This weekend saw yet another lesson showing why Americans often don't—and often shouldn't—call 911 to deal with a mental health crisis. A young transgender man with Asperger's Syndrome (a form of autism) was a brief viral hit over the summer over a video show how his emotional support dog assisted him when he was having a meltdown and hurting himself.
The man, Kayden Clarke, 24, (referred to in some stories as Danielle Jacobs—Clarke had just recently begun his transition apparently) is now dead, shot by police who been called to his home in Mesa, Arizona, by people who were concerned about a possible suicide attempt. He had apparently sent out some emails asking for somebody to take care of Clarke's dog should something happen to him.
According to police, a team of officers showed up to Clarke's place, where they found him threatening to harm himself with a knife. According to police, Clarke approached an officer with a knife and "extended it out." The officers "felt threatened" and opened fire, killing him.
The police officers were not wearing body cameras, so we have no way of determining whether or not the officers' perception of Clark's behavior was accurate. According to police, one officer went to get a beanbag gun while another officer attempted to de-escalate the situation. But obviously that didn't happen.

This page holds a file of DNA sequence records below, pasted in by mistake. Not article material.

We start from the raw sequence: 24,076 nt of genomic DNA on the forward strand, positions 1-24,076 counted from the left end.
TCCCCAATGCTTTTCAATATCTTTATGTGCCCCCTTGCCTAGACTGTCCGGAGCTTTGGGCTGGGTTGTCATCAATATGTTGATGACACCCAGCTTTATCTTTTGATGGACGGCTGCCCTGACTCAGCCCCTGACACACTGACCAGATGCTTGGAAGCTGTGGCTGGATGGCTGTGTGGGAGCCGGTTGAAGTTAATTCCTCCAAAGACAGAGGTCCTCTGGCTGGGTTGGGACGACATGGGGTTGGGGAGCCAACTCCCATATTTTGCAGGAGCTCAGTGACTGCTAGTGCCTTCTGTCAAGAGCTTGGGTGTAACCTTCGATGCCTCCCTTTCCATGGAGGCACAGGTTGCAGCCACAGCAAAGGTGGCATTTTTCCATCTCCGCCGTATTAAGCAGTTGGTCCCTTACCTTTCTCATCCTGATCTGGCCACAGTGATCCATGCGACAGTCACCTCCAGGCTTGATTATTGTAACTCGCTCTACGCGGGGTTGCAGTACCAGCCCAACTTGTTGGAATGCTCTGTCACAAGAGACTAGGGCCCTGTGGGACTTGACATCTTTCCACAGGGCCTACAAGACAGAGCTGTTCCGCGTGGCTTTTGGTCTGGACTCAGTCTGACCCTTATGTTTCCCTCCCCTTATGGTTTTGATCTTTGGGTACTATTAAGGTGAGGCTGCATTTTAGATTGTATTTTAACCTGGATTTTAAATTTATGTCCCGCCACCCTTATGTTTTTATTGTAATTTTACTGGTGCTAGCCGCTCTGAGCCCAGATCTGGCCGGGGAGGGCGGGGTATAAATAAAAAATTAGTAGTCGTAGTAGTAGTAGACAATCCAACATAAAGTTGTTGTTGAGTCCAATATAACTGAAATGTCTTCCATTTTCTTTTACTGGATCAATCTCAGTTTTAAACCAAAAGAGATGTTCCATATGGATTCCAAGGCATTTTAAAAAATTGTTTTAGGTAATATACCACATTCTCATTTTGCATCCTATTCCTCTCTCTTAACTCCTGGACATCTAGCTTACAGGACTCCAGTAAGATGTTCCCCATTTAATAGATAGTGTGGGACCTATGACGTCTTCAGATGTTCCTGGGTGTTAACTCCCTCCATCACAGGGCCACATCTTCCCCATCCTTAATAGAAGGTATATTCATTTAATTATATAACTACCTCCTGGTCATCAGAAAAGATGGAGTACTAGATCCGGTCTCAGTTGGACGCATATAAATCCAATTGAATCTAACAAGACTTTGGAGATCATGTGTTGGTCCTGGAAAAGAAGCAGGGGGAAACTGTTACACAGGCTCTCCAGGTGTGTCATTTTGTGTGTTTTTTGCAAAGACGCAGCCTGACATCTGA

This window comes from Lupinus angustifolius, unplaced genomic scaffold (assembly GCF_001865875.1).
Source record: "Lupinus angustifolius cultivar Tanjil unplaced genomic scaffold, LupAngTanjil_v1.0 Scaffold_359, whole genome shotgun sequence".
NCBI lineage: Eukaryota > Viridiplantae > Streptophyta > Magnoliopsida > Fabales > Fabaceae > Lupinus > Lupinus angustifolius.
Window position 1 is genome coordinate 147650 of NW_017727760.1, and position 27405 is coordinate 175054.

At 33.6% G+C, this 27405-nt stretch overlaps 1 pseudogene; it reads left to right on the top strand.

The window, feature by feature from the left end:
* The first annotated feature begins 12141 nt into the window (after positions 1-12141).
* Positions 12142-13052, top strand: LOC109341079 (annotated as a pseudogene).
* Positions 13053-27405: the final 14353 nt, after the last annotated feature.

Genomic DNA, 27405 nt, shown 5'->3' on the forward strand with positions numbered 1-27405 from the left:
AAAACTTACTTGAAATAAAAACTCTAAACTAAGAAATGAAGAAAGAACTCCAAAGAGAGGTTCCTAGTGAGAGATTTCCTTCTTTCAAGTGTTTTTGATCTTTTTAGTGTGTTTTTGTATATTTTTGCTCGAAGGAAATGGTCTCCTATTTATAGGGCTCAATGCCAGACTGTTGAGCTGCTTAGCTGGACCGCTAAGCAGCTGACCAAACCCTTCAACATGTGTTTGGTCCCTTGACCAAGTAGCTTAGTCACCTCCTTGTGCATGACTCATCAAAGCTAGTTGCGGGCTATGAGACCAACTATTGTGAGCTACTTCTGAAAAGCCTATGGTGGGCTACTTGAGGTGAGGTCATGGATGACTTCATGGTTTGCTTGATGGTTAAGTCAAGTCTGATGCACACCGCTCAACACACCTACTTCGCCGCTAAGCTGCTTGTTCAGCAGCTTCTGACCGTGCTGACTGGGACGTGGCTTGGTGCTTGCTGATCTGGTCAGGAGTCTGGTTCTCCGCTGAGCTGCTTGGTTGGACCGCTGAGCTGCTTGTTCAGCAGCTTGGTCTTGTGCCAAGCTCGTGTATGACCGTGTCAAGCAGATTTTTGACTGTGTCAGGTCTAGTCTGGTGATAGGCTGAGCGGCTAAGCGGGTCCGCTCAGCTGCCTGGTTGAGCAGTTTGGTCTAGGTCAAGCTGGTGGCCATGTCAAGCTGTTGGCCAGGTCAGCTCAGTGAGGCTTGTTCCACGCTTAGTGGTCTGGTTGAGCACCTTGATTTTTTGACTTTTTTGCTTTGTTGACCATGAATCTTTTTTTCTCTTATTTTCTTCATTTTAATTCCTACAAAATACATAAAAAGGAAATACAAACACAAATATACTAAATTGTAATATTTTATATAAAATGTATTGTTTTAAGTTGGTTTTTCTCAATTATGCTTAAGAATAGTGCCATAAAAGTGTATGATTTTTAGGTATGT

Worthy of note: Only a fifth of Mesa police have completed crisis intervention training to learn how to de-escalate situations with mentally ill or otherwise disabled individuals. But also of note: one of the officers on the scene had completed this training, according to the Phoenix New Times.
The police said they were not aware of Clarke's mental health history, though apparently police were called to the home for a similar possible suicide attempt two years ago. A police spokesman said, "All we knew is that [Clarke] was trying to commit suicide."
It's important to think about incidents like this whenever an obviously mentally ill person causes harm to others and people ask, "Why didn't anybody do anything about his behavior before?" In addition to the fact that there's no real reliable way to predict whether a generally non-violent person with mental health issues is an actual threat to others, we keep seeing situations where people call 911 to assist in a crisis, and this is what happens. This is far from the first time Reason has made note of how police responses to fears of suicide ended in violence or death, and it probably won't be the last. The police are training citizens not to call for help in an emergency related to mental health issues. Certainly several residents in Mesa have just learned this lesson.